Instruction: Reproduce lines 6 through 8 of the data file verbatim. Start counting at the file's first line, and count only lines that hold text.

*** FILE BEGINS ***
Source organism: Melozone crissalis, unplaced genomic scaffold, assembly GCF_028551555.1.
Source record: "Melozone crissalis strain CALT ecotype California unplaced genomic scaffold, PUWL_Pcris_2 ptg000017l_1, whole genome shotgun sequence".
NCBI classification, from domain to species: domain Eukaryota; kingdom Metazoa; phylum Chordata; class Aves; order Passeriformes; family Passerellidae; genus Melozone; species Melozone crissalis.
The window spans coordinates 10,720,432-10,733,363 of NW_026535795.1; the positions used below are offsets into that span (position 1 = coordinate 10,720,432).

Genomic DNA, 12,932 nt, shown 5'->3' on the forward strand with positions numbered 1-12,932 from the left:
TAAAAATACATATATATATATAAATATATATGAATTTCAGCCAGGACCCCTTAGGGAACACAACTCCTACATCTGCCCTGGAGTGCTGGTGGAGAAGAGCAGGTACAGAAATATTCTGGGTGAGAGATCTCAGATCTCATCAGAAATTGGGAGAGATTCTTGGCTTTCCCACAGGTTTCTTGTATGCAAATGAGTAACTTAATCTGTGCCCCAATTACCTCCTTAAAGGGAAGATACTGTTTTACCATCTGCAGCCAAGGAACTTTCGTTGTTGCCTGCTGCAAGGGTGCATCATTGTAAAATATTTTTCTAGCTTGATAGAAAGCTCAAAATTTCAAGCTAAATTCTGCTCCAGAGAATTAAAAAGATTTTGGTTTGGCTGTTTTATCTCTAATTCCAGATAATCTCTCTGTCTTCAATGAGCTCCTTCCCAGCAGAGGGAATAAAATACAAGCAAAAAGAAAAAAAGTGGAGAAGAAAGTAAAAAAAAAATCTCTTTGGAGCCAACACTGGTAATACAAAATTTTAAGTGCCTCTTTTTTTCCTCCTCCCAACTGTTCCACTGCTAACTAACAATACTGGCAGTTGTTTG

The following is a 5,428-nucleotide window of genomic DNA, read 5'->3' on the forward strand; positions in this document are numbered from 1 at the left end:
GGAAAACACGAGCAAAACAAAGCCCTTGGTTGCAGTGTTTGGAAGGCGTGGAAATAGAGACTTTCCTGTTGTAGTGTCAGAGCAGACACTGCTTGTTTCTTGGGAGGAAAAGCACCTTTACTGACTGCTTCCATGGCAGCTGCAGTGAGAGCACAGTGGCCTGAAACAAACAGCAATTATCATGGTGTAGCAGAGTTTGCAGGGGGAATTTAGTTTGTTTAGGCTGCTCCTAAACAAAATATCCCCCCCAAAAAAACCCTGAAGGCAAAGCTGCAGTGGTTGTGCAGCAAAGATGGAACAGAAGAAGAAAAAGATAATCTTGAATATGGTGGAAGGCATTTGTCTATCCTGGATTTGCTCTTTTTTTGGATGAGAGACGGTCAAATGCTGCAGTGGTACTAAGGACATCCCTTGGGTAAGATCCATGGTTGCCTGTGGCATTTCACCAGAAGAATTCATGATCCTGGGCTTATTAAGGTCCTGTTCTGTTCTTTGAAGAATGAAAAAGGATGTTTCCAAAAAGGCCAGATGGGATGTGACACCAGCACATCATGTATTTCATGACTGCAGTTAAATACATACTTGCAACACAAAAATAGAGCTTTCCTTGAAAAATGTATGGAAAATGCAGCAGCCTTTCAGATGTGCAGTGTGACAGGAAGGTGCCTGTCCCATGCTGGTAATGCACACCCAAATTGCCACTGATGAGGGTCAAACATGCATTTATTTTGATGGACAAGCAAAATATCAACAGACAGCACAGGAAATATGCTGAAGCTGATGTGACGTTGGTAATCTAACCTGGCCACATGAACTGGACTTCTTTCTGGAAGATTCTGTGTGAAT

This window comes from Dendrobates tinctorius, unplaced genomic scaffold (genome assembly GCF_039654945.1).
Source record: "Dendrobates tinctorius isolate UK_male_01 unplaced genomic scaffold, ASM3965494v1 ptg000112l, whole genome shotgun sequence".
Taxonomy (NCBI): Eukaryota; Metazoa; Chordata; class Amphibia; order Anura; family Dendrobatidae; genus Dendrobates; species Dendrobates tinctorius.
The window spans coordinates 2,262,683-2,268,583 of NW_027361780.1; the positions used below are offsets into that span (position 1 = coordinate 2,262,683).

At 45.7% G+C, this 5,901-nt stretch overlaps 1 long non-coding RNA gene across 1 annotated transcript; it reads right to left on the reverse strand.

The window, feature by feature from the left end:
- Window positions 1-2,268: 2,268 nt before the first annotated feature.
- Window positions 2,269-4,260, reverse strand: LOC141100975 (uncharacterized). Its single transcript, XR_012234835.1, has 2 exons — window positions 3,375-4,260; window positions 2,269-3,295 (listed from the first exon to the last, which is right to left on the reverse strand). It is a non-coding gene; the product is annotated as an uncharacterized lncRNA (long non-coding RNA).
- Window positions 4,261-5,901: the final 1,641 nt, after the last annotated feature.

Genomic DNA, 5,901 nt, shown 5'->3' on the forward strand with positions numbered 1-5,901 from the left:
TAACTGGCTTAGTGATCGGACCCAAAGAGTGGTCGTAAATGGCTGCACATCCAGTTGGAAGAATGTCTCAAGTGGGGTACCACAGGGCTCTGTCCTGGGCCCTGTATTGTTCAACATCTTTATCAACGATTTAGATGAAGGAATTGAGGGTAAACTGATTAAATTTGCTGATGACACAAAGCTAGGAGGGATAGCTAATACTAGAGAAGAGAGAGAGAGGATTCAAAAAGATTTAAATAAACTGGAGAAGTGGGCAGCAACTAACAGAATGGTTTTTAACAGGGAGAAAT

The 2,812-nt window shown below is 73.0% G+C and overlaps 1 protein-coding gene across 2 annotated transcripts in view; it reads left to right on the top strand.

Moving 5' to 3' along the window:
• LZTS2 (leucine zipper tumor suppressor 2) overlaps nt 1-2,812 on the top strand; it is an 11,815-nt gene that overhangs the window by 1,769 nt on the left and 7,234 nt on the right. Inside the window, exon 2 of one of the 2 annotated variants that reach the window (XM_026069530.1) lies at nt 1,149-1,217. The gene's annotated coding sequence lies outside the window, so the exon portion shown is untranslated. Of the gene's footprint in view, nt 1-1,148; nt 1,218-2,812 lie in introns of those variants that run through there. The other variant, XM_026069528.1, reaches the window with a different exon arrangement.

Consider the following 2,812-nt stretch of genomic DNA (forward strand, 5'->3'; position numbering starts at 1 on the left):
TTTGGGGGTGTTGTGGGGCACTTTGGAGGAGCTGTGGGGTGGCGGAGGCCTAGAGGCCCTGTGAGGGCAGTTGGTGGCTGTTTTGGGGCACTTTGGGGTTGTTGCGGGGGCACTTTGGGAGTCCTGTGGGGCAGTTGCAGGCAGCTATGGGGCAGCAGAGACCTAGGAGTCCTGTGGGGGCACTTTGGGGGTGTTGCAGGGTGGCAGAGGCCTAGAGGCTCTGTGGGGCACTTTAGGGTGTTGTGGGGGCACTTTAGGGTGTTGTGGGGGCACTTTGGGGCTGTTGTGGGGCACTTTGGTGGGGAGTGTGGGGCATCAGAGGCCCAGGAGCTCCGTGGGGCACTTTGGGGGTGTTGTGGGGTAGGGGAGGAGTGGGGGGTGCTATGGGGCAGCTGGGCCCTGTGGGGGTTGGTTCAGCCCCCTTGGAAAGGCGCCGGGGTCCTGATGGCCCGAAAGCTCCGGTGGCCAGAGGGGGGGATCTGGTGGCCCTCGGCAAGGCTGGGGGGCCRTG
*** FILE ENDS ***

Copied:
TAAAAATACATATATATATATAAATATATATGAATTTCAGCCAGGACCCCTTAGGGAACACAACTCCTACATCTGCCCTGGAGTGCTGGTGGAGAAGAGCAGGTACAGAAATATTCTGGGTGAGAGATCTCAGATCTCATCAGAAATTGGGAGAGATTCTTGGCTTTCCCACAGGTTTCTTGTATGCAAATGAGTAACTTAATCTGTGCCCCAATTACCTCCTTAAAGGGAAGATACTGTTTTACCATCTGCAGCCAAGGAACTTTCGTTGTTGCCTGCTGCAAGGGTGCATCATTGTAAAATATTTTTCTAGCTTGATAGAAAGCTCAAAATTTCAAGCTAAATTCTGCTCCAGAGAATTAAAAAGATTTTGGTTTGGCTGTTTTATCTCTAATTCCAGATAATCTCTCTGTCTTCAATGAGCTCCTTCCCAGCAGAGGGAATAAAATACAAGCAAAAAGAAAAAAAGTGGAGAAGAAAGTAAAAAAAAAATCTCTTTGGAGCCAACACTGGTAATACAAAATTTTAAGTGCCTCTTTTTTTCCTCCTCCCAACTGTTCCACTGCTAACTAACAATACTGGCAGTTGTTTG

The following is a 5,428-nucleotide window of genomic DNA, read 5'->3' on the forward strand; positions in this document are numbered from 1 at the left end:
GGAAAACACGAGCAAAACAAAGCCCTTGGTTGCAGTGTTTGGAAGGCGTGGAAATAGAGACTTTCCTGTTGTAGTGTCAGAGCAGACACTGCTTGTTTCTTGGGAGGAAAAGCACCTTTACTGACTGCTTCCATGGCAGCTGCAGTGAGAGCACAGTGGCCTGAAACAAACAGCAATTATCATGGTGTAGCAGAGTTTGCAGGGGGAATTTAGTTTGTTTAGGCTGCTCCTAAACAAAATATCCCCCCCAAAAAAACCCTGAAGGCAAAGCTGCAGTGGTTGTGCAGCAAAGATGGAACAGAAGAAGAAAAAGATAATCTTGAATATGGTGGAAGGCATTTGTCTATCCTGGATTTGCTCTTTTTTTGGATGAGAGACGGTCAAATGCTGCAGTGGTACTAAGGACATCCCTTGGGTAAGATCCATGGTTGCCTGTGGCATTTCACCAGAAGAATTCATGATCCTGGGCTTATTAAGGTCCTGTTCTGTTCTTTGAAGAATGAAAAAGGATGTTTCCAAAAAGGCCAGATGGGATGTGACACCAGCACATCATGTATTTCATGACTGCAGTTAAATACATACTTGCAACACAAAAATAGAGCTTTCCTTGAAAAATGTATGGAAAATGCAGCAGCCTTTCAGATGTGCAGTGTGACAGGAAGGTGCCTGTCCCATGCTGGTAATGCACACCCAAATTGCCACTGATGAGGGTCAAACATGCATTTATTTTGATGGACAAGCAAAATATCAACAGACAGCACAGGAAATATGCTGAAGCTGATGTGACGTTGGTAATCTAACCTGGCCACATGAACTGGACTTCTTTCTGGAAGATTCTGTGTGAAT